"You Just Don't Know How Much He Meant": Deviancy, Death, and Devaluation

Lisa Marie Cacho

Research output: Contribution to journalArticlepeer-review


This article is an examination of the ways in which value is not ascribed to the lives and deaths of young Latino men. Because “Latino/a” functions as a signifier for social deviancy in the United States, the social and physical deaths of young Latino men are always already justified in mainstream media. Yet because certain practices and performances of young Latino masculinity are often constructed as the negative “excess” of gender and sexual norms, oftentimes young Latino men cannot be ascribed value through alternative representations either if they attempt to counter accusations of racialized social deviancy by providing evidence of gender and sexual normativity. This article provides a detailed examination of the dominant and alternative narratives that would not or could not ascribe social value to one such early death: Brandon Jesse Martinez Jr. (1980–2000).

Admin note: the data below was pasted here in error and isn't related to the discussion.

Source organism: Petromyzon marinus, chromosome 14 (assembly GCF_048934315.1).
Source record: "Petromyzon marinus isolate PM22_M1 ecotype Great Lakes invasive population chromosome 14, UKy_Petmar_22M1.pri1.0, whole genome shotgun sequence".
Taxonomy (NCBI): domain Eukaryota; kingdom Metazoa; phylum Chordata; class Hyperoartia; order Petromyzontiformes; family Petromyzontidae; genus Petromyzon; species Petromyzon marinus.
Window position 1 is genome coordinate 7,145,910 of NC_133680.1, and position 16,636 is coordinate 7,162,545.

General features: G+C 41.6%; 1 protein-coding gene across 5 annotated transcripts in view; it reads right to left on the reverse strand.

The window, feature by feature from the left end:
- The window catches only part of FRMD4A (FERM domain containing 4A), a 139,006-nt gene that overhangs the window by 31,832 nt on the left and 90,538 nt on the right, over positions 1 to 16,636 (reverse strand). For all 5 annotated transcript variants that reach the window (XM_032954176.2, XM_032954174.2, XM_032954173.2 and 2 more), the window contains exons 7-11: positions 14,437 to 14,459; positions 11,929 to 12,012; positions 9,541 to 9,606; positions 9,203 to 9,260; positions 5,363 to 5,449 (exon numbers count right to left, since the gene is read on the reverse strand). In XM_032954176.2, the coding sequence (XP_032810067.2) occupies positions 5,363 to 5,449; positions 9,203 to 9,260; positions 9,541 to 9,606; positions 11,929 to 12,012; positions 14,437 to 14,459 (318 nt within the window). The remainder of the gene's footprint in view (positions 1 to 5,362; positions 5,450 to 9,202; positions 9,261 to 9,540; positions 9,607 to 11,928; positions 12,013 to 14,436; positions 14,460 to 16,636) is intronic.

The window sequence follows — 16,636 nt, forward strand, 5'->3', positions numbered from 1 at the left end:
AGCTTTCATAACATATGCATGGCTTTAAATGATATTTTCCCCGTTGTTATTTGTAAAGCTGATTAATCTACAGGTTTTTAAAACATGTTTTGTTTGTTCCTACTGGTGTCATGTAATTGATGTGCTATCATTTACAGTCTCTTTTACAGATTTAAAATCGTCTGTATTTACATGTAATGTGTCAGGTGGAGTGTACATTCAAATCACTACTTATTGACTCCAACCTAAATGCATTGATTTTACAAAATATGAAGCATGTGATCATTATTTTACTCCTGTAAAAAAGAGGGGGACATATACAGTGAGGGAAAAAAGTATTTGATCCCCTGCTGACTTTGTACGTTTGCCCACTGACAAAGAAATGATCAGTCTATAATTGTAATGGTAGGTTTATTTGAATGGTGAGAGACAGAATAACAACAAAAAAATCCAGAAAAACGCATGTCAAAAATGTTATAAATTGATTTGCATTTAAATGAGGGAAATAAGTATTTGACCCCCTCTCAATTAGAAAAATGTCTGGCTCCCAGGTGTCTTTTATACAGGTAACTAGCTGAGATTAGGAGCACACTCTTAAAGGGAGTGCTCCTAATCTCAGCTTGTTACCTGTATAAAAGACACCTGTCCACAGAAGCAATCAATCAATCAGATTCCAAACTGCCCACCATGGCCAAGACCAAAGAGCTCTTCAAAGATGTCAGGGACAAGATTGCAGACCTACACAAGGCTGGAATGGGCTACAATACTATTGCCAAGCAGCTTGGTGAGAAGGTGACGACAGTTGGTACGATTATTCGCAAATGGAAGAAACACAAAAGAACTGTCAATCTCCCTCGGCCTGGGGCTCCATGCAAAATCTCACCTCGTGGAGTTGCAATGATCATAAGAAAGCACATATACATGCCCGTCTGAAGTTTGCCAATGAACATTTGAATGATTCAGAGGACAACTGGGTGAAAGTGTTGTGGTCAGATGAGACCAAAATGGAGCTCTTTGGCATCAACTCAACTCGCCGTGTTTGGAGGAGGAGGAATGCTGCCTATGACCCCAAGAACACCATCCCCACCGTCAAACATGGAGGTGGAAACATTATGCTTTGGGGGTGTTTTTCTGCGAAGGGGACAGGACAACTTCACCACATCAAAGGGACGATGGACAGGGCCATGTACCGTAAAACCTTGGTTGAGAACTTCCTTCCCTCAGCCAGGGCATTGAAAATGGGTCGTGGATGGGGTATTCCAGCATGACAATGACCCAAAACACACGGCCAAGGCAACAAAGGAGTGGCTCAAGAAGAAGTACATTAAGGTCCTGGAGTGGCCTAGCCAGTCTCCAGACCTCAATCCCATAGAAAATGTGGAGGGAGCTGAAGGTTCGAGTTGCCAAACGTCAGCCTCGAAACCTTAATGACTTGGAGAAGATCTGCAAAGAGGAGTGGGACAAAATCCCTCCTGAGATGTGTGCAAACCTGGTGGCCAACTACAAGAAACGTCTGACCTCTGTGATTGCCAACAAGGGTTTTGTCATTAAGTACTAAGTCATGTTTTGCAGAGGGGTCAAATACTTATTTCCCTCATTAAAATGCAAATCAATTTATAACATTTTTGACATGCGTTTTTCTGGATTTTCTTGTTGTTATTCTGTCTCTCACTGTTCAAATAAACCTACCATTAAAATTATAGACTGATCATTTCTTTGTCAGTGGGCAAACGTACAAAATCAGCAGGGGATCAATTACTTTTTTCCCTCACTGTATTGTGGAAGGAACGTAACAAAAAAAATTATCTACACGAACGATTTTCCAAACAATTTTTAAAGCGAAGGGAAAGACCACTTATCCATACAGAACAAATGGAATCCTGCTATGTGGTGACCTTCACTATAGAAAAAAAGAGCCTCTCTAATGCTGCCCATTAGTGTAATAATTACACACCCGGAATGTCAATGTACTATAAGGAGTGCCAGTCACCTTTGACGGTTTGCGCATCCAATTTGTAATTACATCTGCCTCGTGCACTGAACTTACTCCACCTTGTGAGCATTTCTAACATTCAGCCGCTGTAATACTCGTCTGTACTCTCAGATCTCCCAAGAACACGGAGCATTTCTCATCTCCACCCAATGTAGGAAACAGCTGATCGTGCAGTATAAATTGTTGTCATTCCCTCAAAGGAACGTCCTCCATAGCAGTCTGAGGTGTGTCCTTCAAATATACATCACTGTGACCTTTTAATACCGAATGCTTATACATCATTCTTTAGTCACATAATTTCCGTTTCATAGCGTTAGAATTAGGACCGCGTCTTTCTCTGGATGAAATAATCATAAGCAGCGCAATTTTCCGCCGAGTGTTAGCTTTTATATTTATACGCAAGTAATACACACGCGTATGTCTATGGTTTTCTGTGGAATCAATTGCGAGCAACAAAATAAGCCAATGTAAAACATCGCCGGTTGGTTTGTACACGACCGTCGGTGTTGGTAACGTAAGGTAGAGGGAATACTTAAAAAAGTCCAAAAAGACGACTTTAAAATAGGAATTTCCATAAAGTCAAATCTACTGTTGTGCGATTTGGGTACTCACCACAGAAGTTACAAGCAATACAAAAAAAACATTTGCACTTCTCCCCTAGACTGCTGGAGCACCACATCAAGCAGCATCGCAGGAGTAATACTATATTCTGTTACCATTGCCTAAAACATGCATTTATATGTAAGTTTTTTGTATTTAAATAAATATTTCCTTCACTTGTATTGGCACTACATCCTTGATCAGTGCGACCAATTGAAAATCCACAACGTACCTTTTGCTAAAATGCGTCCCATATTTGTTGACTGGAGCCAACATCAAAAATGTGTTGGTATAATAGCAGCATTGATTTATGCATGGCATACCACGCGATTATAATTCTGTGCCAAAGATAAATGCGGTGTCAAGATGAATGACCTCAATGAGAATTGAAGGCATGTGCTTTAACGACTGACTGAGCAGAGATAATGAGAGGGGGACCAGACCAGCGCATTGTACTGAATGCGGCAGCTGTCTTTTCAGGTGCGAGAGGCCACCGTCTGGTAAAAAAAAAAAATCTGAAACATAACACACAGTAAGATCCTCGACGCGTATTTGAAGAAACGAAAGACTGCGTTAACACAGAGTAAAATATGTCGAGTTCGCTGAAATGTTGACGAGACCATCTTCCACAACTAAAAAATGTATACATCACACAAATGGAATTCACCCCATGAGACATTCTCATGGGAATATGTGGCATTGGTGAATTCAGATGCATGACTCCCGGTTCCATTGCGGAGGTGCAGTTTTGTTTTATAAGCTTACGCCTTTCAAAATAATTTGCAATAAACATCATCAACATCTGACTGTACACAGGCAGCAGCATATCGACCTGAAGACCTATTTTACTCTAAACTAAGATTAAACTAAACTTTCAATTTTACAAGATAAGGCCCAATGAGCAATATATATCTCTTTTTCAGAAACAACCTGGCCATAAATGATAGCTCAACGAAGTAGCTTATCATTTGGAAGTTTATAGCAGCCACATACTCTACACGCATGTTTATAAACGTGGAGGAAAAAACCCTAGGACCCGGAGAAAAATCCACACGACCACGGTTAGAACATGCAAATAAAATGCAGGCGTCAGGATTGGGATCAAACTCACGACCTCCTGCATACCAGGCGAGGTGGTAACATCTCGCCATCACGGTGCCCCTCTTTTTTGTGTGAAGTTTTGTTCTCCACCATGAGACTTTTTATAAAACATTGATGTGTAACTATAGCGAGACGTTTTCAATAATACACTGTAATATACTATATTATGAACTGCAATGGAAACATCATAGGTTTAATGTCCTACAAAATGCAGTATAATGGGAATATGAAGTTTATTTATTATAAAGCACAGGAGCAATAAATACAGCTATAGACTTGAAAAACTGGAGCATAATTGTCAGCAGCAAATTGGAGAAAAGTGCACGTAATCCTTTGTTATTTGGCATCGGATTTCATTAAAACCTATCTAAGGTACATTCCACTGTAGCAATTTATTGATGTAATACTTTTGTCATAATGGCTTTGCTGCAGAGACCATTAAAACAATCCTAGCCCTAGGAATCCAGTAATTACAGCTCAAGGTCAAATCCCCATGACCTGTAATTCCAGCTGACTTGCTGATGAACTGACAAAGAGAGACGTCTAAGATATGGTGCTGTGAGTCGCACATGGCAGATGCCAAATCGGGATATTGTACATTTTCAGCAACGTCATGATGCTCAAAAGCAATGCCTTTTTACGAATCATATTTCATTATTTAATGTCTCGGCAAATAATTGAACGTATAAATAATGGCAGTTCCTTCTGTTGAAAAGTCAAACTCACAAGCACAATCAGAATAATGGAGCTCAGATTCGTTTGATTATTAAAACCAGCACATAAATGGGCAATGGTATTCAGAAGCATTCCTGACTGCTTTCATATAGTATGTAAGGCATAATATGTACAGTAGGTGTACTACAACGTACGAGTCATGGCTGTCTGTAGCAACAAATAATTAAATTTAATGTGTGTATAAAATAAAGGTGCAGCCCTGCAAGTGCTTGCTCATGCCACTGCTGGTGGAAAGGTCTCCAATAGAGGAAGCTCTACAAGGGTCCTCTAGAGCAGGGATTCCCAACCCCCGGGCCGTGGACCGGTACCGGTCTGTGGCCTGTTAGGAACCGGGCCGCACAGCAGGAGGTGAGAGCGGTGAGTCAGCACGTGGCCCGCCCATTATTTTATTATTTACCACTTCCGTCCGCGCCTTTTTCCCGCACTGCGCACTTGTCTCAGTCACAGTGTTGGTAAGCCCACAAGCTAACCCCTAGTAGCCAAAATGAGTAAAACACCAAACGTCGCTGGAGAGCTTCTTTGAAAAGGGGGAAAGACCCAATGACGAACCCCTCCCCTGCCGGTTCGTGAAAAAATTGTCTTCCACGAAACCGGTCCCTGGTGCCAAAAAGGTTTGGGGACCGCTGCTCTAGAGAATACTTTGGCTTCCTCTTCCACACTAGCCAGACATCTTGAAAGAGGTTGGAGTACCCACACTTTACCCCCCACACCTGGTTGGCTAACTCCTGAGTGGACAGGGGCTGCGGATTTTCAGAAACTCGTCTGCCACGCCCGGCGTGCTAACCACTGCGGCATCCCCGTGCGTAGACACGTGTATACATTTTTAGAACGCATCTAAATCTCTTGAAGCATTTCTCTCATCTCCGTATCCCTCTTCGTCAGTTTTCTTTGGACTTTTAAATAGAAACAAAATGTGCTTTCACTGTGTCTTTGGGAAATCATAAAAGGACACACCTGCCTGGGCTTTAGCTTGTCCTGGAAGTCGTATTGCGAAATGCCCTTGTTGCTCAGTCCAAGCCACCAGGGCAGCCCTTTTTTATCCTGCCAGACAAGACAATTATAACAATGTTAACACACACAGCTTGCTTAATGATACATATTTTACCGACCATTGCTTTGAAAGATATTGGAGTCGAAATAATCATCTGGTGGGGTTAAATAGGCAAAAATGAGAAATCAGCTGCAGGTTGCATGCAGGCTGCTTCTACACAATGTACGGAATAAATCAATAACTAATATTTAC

Original languageEnglish (US)
Pages (from-to)182-208
JournalLatino Studies
Issue number2
StatePublished - Jul 2007


  • deviancy
  • death
  • masculinity
  • criminalization
  • media representation
  • drunk-driving


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